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Reinhard Kleist
Politics and pop culture

Reinhard Kleist: Nick Cave And The Bad Seeds
Reinhard Kleist: Nick Cave And The Bad Seeds | Photo (detail): © Reinhard Kleist, Nick Cave And The Bad Seeds, Carlsen Verlag GmbH, Hamburg 2017

Berliner-by-choice Reinhard Kleist is one of Germany’s hardest working and most successful comic artists and illustrators. His graphic novels portray exceptional figures from politics, sports and pop culture – and have won numerous prizes.

By Matthias Schneider

Promising young runner Samia Yusuf Omar dreamed of competing at the 2012 Olympic Games in England. But at the beginning of April 2012, she drowned off the coast of Malta fleeing her Somali homeland and the threats of Islamists who condemn athletics for women.
 
Artist Reinhard Kleist tells Omar’s story in Der Traum von Olympia (Olympic Dreams, 2015) – a moving and unsettling graphic novel in which Kleist portrays the pain and suffering refugees endure on their way to Europe in quite drastic terms. His hope, as he writes in the foreword, is “to maintain our awareness of the fates that hang in the balance behind the media’s side notes on refugee policy, and the human lives behind the abstract numbers”. In 2016, Kleist received the “Jahresluchs” prize for children’s and young adult literature and the Catholic Children’s and Young Adult Book Prize for his novel.

Fantastic and surrealistic biographies

Kleist’s work is multifaceted: In addition to highly political topics like the refugee crisis, he also devotes himself to pop culture. Kleist has drawn comic biographies of singers Johnny Cash and Nick Cave, and both interweave biographical details with fantastic and surrealistic elements.
 
Kleist’s expressive black and white pictures are marked by powerful lines – as if they were tailor-made to portray Nick Cave: his tightly cut suit, his narrow tie, his slicked-back hair. In Nick Cave. Mercy on me (2017), Kleist tells the singer’s story from two perspectives - from the standpoint of friends and companions, and from the standpoint of the protagonists in his lyrics. It covers the most important phases in the singer’s life: how his father read a young Cave to sleep with Dostoyevsky and Shakespeare, how he became the front man of the punk band Birthday Party, and how he finally moved to Berlin and founded The Bad Seeds together with musicians like Blixa Bargeld, lead singer of Einstürzende Neubauten. Kleist delves deep into the reality of the musician’s multi-layered and touching life story, and also steps back from Cave’s biography to hazzard a look into the abyss of his lyrics.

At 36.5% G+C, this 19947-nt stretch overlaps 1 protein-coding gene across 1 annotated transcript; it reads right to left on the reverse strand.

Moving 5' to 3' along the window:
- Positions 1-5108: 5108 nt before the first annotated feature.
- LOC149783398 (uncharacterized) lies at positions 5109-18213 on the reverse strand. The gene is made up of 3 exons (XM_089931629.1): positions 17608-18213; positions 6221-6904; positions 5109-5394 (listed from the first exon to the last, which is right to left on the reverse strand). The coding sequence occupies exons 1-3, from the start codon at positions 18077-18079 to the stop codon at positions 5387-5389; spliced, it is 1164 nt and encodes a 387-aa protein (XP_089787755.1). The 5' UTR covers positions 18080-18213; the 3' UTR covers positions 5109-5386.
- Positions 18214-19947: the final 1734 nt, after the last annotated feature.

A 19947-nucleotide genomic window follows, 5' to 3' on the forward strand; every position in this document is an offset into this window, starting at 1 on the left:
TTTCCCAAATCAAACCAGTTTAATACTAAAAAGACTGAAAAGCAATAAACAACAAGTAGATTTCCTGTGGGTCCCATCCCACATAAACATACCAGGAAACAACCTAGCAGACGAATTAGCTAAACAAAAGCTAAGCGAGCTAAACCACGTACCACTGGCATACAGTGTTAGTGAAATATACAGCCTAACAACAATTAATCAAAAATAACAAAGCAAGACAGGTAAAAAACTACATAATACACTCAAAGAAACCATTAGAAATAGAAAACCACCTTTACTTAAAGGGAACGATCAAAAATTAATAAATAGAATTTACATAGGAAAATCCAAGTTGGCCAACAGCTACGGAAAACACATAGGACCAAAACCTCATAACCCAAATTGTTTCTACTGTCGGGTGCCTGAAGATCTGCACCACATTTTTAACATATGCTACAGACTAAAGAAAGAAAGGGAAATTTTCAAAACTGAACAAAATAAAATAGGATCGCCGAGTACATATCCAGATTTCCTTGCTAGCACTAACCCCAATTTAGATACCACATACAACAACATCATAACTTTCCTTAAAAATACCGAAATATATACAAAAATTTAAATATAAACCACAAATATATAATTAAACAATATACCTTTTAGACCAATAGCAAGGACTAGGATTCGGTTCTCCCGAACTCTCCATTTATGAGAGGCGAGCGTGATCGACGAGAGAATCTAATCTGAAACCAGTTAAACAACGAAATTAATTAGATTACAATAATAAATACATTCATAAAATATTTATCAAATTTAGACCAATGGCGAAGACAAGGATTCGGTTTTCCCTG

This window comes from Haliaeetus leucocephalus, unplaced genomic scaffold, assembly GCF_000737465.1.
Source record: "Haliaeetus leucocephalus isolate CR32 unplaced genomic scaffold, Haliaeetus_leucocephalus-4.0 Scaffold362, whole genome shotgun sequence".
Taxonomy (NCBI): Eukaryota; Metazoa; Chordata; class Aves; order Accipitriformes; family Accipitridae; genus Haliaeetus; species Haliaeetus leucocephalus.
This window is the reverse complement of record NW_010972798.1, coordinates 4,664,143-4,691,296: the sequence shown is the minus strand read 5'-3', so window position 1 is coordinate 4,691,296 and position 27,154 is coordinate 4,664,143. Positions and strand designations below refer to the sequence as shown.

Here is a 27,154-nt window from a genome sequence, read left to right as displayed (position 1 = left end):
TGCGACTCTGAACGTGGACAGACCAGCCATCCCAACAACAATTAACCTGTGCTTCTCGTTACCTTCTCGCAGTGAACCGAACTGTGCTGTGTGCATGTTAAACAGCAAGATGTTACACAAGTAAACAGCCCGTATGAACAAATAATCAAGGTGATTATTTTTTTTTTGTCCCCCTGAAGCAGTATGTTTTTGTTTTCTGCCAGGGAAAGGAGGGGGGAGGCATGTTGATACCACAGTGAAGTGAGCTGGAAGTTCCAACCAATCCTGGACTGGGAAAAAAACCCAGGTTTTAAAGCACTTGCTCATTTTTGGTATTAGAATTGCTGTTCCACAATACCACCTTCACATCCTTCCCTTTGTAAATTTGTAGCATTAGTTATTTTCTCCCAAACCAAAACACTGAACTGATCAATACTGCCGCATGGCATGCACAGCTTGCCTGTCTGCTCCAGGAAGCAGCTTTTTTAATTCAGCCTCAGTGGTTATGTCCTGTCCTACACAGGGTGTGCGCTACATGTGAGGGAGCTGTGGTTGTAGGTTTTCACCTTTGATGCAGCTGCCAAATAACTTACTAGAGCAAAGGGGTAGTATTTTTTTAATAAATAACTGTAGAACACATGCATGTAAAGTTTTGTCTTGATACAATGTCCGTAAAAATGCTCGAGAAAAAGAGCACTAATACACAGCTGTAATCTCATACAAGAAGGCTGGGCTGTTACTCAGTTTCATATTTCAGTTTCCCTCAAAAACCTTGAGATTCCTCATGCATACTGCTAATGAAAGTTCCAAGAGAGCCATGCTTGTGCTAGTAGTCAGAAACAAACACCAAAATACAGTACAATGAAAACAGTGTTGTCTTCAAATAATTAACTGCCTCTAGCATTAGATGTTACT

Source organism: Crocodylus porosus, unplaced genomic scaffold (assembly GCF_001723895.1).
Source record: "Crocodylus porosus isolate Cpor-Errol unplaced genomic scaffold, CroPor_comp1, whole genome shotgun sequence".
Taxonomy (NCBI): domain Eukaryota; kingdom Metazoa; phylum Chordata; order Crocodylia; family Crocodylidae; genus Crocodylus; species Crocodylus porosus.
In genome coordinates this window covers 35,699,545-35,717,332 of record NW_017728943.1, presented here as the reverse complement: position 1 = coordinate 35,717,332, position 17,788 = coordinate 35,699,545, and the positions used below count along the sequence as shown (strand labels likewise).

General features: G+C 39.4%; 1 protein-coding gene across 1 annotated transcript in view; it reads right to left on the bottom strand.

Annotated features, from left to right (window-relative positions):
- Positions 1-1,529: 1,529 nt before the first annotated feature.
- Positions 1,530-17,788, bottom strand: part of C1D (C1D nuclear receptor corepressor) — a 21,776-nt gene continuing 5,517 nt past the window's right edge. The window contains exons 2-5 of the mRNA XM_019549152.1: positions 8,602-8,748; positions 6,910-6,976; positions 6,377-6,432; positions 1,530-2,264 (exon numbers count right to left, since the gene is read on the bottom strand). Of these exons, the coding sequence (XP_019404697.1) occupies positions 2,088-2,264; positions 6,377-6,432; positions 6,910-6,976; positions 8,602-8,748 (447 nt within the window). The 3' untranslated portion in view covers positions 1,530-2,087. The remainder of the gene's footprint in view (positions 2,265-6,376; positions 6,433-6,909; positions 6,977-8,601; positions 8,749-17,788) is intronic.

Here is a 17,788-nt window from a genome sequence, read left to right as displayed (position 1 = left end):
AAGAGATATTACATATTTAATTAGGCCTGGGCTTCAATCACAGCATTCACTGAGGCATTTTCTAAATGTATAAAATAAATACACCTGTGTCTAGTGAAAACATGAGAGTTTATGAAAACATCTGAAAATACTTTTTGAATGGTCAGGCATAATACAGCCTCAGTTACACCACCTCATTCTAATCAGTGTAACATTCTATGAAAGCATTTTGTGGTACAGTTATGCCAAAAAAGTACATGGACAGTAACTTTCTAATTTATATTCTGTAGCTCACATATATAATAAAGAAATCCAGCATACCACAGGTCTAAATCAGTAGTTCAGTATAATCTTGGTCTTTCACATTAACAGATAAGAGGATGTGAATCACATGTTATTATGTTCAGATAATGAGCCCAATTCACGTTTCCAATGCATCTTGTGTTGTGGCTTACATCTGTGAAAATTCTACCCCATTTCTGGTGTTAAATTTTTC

In 2006, Kleist published a comic book biography Cash – I See Darkness(2006). It was the same year that Walk the Line, the film about Johnny Cash, appeared in German cinemas. In the book the Berlin-based illustrator looked at an aspect of the legendary country singer that was of no commercial interest to the Hollywood love story, namely his much darker side. In expressive and cinematically-dynamic pictures, Kleist tells the story of the ups and down of the man in black, of his successes and failures caused by excessive drug and alcohol consumption.

He continues his preoccupation with individual personalities in his work Der Boxer. Die wahre Geschichte des Hertzko Haft (i.e. the boxer: the true story of Hertzko Haft / 2012), which was honoured with the 2013 German Children’s Literature Award. In his pictorial narrative, Kleist depicts the story of the Jewish boxer Hertzko Haft, who escaped the Holocaust only because he fought other fellow inmates to the death in an Auschwitz sub-camp for the entertainment of the National Socialists. In cooperation with Haft’s son, Kleist transformed the father’s life story into a graphic narrative that subtly conveys the horror and develops a pull that hardly anyone can resist. The book, which first appeared as a serial in the German daily newspaper Frankfurter Allgemeinen Zeitung, has now been translated into several languages and has had great appeal abroad on account of its theme and format.
 
  • Reinhard Kleist: Berlinoir triologie. Scherbenmund, Mord! Foto (detaliu): © Berlinoir triologie. Scherbenmund, Mord!, Narbenstadt, Edition 52, 2003-2008
    Reinhard Kleist: Berlinoir triologie. Scherbenmund, Mord!
  • Reinhard Kleist: Havanna. A cuban journey Photo (detail): © Havanna. A cuban journey, Carlsen Verlag, 2008
    Reinhard Kleist: Havanna. A cuban journey